Vignettes lurks at the edge of gaming. At first glance, it feels like a throwaway toy, with you spinning objects suspended in space.
The more you fiddle around, though, the more you recognise that there’s plenty lurking beneath its luridly coloured, minimalist surfaces.
Amusingly, the game’s name is the first puzzle. After some deft spinning, flipping and prodding it eventually transforms into a chest, within which sits a telephone. Rotate that and it first becomes a saucepan, then a television, and then a picture frame.
If only the real world worked like this, your flat would be a whole lot tidier.
Sleight of hand
The trick is to position objects so that one surface is precisely against the screen, since transformations occur when you move an object ‘through’ a flat shape. And on whizzing through the first dozen or so objects, that initial spark of magic emitted from Vignettes begins to fade, and it even comes across as a bit fiddly.
This is an indication you should slow down. Vignettes is a game that rewards exploration and patience, and it hides a great many secrets. Some are simple – tapping an object might have it emit an explosion of colour, or open up for you to lob an infinite number of socks into – but others are intriguing scenes buried deep within the app.
You might awaken an ancient snake spirit, for example, or see a moon landing, despite having only moments earlier been trying to figure out how to turn a spurting fire hydrant into a porcelain cat by way of it temporarily becoming a dustbin.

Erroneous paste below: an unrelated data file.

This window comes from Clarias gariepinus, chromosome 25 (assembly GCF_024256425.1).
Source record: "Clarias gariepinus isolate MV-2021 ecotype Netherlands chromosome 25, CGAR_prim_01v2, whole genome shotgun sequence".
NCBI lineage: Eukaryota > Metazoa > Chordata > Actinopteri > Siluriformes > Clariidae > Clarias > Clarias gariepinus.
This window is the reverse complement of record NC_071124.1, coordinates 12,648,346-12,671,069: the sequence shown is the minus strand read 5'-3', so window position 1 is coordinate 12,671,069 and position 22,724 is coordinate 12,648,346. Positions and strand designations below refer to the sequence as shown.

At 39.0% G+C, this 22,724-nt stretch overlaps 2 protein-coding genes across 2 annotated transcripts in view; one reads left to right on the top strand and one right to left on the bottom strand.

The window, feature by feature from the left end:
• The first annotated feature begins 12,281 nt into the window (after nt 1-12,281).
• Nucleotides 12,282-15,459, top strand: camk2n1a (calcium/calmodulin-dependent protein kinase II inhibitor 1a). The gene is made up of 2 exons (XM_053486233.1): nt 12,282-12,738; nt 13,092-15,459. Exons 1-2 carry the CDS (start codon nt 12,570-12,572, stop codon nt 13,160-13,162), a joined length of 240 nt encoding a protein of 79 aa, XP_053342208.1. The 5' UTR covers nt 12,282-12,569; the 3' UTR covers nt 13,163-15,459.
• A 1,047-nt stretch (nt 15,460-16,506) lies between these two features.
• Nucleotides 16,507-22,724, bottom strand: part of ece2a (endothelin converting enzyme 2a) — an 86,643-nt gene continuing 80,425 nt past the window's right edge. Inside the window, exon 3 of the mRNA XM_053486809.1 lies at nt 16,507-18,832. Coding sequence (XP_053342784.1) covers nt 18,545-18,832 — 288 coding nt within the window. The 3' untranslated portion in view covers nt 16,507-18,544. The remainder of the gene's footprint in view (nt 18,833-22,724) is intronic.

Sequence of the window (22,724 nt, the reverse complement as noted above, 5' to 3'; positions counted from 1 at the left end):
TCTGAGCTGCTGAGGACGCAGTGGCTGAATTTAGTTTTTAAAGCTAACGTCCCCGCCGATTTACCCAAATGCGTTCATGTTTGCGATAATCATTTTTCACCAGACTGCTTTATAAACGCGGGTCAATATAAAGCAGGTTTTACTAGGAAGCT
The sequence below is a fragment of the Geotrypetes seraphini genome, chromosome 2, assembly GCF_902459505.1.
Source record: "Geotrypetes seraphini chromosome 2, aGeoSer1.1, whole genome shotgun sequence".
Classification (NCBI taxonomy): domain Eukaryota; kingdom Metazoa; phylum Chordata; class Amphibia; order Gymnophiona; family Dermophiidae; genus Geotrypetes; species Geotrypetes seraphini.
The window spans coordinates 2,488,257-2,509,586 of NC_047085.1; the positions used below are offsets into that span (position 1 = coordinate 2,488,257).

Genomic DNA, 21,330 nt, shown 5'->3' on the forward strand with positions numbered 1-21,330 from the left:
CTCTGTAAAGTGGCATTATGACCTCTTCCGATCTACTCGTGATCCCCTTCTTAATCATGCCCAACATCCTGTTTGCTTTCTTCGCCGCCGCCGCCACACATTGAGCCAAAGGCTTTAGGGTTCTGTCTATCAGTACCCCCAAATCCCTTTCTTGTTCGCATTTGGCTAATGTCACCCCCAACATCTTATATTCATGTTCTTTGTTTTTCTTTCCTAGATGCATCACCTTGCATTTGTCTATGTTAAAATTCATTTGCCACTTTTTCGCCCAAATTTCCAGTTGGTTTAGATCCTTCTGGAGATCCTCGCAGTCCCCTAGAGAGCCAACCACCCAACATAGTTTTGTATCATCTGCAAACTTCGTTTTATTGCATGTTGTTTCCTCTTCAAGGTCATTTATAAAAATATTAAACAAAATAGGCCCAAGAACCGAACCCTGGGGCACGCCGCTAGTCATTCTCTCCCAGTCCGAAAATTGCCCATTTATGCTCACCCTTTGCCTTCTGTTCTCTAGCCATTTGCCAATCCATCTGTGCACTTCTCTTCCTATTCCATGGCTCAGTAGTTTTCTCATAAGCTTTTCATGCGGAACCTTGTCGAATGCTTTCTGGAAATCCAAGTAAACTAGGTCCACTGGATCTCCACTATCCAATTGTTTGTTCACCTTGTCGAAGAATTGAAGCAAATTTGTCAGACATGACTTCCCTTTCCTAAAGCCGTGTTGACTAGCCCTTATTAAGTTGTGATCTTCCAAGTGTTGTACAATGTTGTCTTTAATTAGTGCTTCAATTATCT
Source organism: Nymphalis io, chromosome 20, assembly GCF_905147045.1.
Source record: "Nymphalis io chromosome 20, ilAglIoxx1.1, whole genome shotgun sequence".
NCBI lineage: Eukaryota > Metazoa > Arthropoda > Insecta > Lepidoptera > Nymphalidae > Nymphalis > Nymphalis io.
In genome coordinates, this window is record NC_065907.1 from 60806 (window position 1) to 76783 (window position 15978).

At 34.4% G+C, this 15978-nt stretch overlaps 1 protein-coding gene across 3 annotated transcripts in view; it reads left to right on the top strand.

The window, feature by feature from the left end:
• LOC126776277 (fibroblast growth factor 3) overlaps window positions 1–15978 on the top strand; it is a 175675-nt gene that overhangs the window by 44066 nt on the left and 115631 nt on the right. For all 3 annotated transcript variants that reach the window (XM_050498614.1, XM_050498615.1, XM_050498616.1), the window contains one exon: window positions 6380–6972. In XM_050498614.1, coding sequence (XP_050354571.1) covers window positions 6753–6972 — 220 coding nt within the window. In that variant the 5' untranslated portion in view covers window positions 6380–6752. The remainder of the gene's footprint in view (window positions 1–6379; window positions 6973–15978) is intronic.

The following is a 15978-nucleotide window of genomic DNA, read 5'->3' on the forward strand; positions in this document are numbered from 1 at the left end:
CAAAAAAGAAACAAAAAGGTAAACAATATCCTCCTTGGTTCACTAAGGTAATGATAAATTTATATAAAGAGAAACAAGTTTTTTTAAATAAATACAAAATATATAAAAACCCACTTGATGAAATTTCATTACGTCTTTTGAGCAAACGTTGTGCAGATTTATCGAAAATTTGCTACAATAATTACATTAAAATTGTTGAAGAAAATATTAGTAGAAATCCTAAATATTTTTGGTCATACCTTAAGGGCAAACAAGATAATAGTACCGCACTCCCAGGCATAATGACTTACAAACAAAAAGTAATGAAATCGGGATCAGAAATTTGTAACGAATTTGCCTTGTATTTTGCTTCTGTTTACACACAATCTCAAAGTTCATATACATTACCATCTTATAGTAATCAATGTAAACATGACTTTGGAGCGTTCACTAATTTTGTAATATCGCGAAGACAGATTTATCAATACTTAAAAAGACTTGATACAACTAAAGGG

It’s these hidden mysteries – these end points – that cement Vignettes’ place within gaming rather than it merely being an interactive toy. Although infused with a similar spirit to animated Vectorpark fare like Metamorphabet and interactive media such as Islands: Non-Places, Vignettes ultimately comes across like a reverse Shadowmatic twinned with an enigmatic, modern take on Russian dolls that somewhat resembles The Room.
It can be frustrating. The entire product is cryptic, right down to the interface, and it’s easy to slam into a wall, where you simply cannot figure out how to access a few missing objects. There are also times where it can be maddening trying to figure out a way back to an object you once fleetingly handled, only to ‘lose’ again.
Mostly, though, Vignettes is about the joy of discovery, the unique and personal nature of a tactile interface on a smartphone or tablet, and a further indication that, within the indie scene, gaming still has plenty left to say.
Vignettes is available for iOS.